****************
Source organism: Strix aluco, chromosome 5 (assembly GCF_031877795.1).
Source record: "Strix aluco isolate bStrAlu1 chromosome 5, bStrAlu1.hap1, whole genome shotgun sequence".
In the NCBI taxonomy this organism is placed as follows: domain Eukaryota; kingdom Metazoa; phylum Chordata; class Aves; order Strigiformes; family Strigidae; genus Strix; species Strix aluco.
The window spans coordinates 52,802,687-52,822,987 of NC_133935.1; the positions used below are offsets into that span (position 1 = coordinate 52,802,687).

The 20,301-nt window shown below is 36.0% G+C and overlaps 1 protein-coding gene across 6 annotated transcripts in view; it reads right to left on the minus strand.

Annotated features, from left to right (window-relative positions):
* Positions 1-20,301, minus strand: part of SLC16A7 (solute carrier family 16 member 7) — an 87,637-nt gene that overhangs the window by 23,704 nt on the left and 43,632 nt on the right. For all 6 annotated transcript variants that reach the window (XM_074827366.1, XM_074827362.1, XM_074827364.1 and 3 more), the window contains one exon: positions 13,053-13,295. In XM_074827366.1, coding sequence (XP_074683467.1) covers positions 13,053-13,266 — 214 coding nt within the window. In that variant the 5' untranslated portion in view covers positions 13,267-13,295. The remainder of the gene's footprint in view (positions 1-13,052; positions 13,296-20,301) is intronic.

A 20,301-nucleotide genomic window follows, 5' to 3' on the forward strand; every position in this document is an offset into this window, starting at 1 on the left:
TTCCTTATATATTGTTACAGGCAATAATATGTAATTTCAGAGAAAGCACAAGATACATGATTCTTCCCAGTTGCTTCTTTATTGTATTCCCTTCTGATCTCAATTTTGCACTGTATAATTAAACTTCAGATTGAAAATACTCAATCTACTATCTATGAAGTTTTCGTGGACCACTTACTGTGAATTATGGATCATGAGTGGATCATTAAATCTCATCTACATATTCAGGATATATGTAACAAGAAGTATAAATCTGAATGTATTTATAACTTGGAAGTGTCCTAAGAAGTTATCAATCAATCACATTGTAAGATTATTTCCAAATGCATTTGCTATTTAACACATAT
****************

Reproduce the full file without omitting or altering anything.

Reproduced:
Source organism: Strix aluco, chromosome 5 (assembly GCF_031877795.1).
Source record: "Strix aluco isolate bStrAlu1 chromosome 5, bStrAlu1.hap1, whole genome shotgun sequence".
In the NCBI taxonomy this organism is placed as follows: domain Eukaryota; kingdom Metazoa; phylum Chordata; class Aves; order Strigiformes; family Strigidae; genus Strix; species Strix aluco.
The window spans coordinates 52,802,687-52,822,987 of NC_133935.1; the positions used below are offsets into that span (position 1 = coordinate 52,802,687).

The 20,301-nt window shown below is 36.0% G+C and overlaps 1 protein-coding gene across 6 annotated transcripts in view; it reads right to left on the minus strand.

Annotated features, from left to right (window-relative positions):
* Positions 1-20,301, minus strand: part of SLC16A7 (solute carrier family 16 member 7) — an 87,637-nt gene that overhangs the window by 23,704 nt on the left and 43,632 nt on the right. For all 6 annotated transcript variants that reach the window (XM_074827366.1, XM_074827362.1, XM_074827364.1 and 3 more), the window contains one exon: positions 13,053-13,295. In XM_074827366.1, coding sequence (XP_074683467.1) covers positions 13,053-13,266 — 214 coding nt within the window. In that variant the 5' untranslated portion in view covers positions 13,267-13,295. The remainder of the gene's footprint in view (positions 1-13,052; positions 13,296-20,301) is intronic.

A 20,301-nucleotide genomic window follows, 5' to 3' on the forward strand; every position in this document is an offset into this window, starting at 1 on the left:
TTCCTTATATATTGTTACAGGCAATAATATGTAATTTCAGAGAAAGCACAAGATACATGATTCTTCCCAGTTGCTTCTTTATTGTATTCCCTTCTGATCTCAATTTTGCACTGTATAATTAAACTTCAGATTGAAAATACTCAATCTACTATCTATGAAGTTTTCGTGGACCACTTACTGTGAATTATGGATCATGAGTGGATCATTAAATCTCATCTACATATTCAGGATATATGTAACAAGAAGTATAAATCTGAATGTATTTATAACTTGGAAGTGTCCTAAGAAGTTATCAATCAATCACATTGTAAGATTATTTCCAAATGCATTTGCTATTTAACACATAT